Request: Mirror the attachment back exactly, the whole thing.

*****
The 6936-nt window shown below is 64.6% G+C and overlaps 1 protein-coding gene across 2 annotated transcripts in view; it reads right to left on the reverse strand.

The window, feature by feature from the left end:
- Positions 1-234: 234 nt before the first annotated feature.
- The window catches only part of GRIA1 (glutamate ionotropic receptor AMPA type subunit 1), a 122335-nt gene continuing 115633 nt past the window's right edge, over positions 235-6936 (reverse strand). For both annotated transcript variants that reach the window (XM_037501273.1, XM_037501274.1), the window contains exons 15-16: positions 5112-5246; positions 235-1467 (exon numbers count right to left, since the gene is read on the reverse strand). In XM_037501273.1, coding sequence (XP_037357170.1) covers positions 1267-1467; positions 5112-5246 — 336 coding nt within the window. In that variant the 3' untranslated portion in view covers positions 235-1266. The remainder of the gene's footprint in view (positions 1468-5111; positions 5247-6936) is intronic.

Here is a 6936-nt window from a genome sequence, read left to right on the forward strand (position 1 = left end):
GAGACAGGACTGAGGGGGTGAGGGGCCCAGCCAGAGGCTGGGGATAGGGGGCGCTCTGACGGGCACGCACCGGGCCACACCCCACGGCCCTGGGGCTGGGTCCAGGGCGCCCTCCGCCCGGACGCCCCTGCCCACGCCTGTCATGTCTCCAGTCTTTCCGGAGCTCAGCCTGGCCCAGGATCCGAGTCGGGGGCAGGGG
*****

The 6936-nt window shown below is 64.6% G+C and overlaps 1 protein-coding gene across 2 annotated transcripts in view; it reads right to left on the reverse strand.

The window, feature by feature from the left end:
- Positions 1-234: 234 nt before the first annotated feature.
- The window catches only part of GRIA1 (glutamate ionotropic receptor AMPA type subunit 1), a 122335-nt gene continuing 115633 nt past the window's right edge, over positions 235-6936 (reverse strand). For both annotated transcript variants that reach the window (XM_037501273.1, XM_037501274.1), the window contains exons 15-16: positions 5112-5246; positions 235-1467 (exon numbers count right to left, since the gene is read on the reverse strand). In XM_037501273.1, coding sequence (XP_037357170.1) covers positions 1267-1467; positions 5112-5246 — 336 coding nt within the window. In that variant the 3' untranslated portion in view covers positions 235-1266. The remainder of the gene's footprint in view (positions 1468-5111; positions 5247-6936) is intronic.

Here is a 6936-nt window from a genome sequence, read left to right on the forward strand (position 1 = left end):
GAGACAGGACTGAGGGGGTGAGGGGCCCAGCCAGAGGCTGGGGATAGGGGGCGCTCTGACGGGCACGCACCGGGCCACACCCCACGGCCCTGGGGCTGGGTCCAGGGCGCCCTCCGCCCGGACGCCCCTGCCCACGCCTGTCATGTCTCCAGTCTTTCCGGAGCTCAGCCTGGCCCAGGATCCGAGTCGGGGGCAGGGG